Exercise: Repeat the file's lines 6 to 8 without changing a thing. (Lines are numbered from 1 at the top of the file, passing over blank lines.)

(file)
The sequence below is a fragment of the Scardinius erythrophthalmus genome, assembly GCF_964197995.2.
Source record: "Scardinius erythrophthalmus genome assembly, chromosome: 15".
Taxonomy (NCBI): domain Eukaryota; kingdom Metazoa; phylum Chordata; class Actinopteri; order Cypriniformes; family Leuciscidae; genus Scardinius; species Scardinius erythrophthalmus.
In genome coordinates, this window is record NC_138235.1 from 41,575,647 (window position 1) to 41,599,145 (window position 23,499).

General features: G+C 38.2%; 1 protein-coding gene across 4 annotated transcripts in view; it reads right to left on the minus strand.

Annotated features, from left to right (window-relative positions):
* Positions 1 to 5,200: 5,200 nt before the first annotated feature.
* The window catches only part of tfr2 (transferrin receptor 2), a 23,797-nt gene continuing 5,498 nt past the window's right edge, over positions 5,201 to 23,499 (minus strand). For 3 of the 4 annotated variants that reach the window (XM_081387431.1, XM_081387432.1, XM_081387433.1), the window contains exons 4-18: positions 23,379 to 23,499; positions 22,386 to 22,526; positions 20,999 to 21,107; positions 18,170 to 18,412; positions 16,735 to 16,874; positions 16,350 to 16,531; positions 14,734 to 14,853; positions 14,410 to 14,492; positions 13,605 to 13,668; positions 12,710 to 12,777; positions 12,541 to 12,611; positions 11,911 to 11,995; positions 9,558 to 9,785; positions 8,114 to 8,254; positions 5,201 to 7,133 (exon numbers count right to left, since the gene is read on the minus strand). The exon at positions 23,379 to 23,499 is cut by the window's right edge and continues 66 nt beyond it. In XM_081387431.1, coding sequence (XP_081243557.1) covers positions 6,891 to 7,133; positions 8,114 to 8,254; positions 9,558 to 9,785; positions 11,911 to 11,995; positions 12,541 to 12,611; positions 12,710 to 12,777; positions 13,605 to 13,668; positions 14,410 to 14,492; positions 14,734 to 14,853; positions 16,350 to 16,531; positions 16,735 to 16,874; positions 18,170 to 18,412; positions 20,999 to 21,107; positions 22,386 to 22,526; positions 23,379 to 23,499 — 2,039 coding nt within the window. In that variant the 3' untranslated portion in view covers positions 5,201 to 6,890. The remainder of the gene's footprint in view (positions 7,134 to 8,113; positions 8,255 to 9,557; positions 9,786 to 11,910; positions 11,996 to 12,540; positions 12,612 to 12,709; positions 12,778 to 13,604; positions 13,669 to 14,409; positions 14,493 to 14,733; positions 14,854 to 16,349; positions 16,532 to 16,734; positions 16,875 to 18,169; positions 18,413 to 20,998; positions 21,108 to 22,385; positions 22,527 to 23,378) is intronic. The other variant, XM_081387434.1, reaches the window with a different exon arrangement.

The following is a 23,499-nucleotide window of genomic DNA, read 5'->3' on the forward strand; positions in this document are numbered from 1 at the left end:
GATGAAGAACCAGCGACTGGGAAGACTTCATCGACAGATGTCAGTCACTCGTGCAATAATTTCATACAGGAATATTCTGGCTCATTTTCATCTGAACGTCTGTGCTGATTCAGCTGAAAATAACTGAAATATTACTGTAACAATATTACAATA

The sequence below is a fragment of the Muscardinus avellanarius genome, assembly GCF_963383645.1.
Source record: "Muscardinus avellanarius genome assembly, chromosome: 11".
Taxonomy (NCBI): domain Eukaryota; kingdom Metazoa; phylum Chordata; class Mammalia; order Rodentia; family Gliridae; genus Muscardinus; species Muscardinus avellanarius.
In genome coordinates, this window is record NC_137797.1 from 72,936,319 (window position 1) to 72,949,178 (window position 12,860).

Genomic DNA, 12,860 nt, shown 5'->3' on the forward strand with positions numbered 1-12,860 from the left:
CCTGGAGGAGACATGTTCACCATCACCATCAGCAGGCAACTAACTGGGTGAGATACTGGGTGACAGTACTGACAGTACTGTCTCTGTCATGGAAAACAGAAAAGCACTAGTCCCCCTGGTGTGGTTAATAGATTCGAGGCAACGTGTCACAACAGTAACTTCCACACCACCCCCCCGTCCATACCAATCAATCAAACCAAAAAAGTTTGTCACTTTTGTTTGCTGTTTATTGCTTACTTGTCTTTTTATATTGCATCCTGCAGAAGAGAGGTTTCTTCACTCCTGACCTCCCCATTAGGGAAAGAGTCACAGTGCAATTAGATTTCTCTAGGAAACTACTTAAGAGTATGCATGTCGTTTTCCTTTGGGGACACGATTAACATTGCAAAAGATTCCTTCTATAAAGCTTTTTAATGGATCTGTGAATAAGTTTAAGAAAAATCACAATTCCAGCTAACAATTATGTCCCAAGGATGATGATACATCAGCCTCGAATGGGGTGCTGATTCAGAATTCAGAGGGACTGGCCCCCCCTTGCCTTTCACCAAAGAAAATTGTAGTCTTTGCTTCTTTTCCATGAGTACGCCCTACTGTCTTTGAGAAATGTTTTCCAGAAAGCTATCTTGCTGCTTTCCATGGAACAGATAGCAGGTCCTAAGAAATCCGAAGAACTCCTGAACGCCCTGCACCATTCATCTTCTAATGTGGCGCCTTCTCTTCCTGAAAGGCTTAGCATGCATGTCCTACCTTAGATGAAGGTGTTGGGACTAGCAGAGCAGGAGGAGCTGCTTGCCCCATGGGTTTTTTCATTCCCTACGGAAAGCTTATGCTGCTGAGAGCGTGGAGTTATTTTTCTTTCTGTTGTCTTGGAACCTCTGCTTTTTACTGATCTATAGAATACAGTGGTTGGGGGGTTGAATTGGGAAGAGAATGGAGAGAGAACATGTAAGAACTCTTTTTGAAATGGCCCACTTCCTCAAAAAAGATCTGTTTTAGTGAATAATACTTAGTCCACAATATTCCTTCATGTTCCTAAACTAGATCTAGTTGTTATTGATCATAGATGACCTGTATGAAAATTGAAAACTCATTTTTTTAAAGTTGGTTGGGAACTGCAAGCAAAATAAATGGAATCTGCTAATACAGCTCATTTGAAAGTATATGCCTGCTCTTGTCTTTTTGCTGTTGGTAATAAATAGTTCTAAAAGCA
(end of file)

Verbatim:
Annotated features, from left to right (window-relative positions):
* Positions 1 to 5,200: 5,200 nt before the first annotated feature.
* The window catches only part of tfr2 (transferrin receptor 2), a 23,797-nt gene continuing 5,498 nt past the window's right edge, over positions 5,201 to 23,499 (minus strand). For 3 of the 4 annotated variants that reach the window (XM_081387431.1, XM_081387432.1, XM_081387433.1), the window contains exons 4-18: positions 23,379 to 23,499; positions 22,386 to 22,526; positions 20,999 to 21,107; positions 18,170 to 18,412; positions 16,735 to 16,874; positions 16,350 to 16,531; positions 14,734 to 14,853; positions 14,410 to 14,492; positions 13,605 to 13,668; positions 12,710 to 12,777; positions 12,541 to 12,611; positions 11,911 to 11,995; positions 9,558 to 9,785; positions 8,114 to 8,254; positions 5,201 to 7,133 (exon numbers count right to left, since the gene is read on the minus strand). The exon at positions 23,379 to 23,499 is cut by the window's right edge and continues 66 nt beyond it. In XM_081387431.1, coding sequence (XP_081243557.1) covers positions 6,891 to 7,133; positions 8,114 to 8,254; positions 9,558 to 9,785; positions 11,911 to 11,995; positions 12,541 to 12,611; positions 12,710 to 12,777; positions 13,605 to 13,668; positions 14,410 to 14,492; positions 14,734 to 14,853; positions 16,350 to 16,531; positions 16,735 to 16,874; positions 18,170 to 18,412; positions 20,999 to 21,107; positions 22,386 to 22,526; positions 23,379 to 23,499 — 2,039 coding nt within the window. In that variant the 3' untranslated portion in view covers positions 5,201 to 6,890. The remainder of the gene's footprint in view (positions 7,134 to 8,113; positions 8,255 to 9,557; positions 9,786 to 11,910; positions 11,996 to 12,540; positions 12,612 to 12,709; positions 12,778 to 13,604; positions 13,669 to 14,409; positions 14,493 to 14,733; positions 14,854 to 16,349; positions 16,532 to 16,734; positions 16,875 to 18,169; positions 18,413 to 20,998; positions 21,108 to 22,385; positions 22,527 to 23,378) is intronic. The other variant, XM_081387434.1, reaches the window with a different exon arrangement.